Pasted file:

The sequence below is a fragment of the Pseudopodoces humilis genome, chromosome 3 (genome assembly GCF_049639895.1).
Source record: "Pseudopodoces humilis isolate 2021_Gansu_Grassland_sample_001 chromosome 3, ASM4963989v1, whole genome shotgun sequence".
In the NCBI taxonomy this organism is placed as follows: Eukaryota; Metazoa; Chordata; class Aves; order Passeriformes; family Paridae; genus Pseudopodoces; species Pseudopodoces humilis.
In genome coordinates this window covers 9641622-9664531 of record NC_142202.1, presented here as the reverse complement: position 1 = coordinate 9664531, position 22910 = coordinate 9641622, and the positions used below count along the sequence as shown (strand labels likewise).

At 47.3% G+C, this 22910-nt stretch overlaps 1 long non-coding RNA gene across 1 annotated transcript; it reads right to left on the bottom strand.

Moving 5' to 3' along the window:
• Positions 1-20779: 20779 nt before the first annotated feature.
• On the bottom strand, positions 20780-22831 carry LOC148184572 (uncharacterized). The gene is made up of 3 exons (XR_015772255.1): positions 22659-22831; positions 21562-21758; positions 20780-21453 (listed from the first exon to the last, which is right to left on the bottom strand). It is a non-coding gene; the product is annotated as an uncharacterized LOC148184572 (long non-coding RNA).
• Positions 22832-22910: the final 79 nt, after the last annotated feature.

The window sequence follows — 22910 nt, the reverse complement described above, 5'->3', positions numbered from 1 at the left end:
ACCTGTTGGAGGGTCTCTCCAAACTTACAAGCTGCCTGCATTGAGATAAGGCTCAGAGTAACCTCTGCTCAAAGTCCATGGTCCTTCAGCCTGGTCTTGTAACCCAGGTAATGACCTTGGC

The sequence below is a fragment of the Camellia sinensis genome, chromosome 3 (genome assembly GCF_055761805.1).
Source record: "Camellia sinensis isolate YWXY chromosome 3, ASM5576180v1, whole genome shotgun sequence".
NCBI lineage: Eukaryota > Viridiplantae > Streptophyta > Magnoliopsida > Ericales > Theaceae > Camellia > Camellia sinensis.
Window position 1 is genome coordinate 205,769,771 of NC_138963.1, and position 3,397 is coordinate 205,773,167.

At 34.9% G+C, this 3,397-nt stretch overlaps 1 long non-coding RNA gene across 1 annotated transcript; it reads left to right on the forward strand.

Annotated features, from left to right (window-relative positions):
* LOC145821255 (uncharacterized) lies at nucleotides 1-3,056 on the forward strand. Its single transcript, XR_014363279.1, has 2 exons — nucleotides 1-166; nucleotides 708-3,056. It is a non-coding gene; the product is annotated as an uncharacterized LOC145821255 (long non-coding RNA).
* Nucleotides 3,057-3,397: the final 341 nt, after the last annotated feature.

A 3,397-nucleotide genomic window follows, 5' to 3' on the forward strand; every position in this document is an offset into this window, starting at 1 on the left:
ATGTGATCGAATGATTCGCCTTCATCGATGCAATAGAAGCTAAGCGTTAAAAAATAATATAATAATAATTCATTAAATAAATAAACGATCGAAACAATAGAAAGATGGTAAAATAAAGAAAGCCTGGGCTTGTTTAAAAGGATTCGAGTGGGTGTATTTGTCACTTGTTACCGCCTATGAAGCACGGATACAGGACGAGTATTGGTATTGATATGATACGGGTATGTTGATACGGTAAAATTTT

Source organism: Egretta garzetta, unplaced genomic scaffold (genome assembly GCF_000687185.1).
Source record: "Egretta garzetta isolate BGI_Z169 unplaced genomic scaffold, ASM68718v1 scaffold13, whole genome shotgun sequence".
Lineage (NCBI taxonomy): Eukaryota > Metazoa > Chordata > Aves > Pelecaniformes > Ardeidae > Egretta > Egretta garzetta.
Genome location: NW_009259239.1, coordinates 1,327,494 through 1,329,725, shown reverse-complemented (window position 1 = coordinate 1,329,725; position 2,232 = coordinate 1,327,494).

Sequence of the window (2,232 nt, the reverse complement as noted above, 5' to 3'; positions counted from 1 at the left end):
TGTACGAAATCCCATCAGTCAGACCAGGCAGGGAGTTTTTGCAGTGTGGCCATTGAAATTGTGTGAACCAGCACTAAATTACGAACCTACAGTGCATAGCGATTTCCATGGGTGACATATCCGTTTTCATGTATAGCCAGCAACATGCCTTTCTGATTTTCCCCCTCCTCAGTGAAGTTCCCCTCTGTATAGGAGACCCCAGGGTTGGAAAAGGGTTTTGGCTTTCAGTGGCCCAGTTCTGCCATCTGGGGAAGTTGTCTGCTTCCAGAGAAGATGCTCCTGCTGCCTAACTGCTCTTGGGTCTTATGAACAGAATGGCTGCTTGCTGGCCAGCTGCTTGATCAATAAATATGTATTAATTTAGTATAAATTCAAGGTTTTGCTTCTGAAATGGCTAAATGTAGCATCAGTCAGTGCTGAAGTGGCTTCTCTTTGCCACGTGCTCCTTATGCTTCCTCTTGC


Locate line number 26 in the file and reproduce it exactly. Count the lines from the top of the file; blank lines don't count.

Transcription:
Sequence of the window (2,232 nt, the reverse complement as noted above, 5' to 3'; positions counted from 1 at the left end):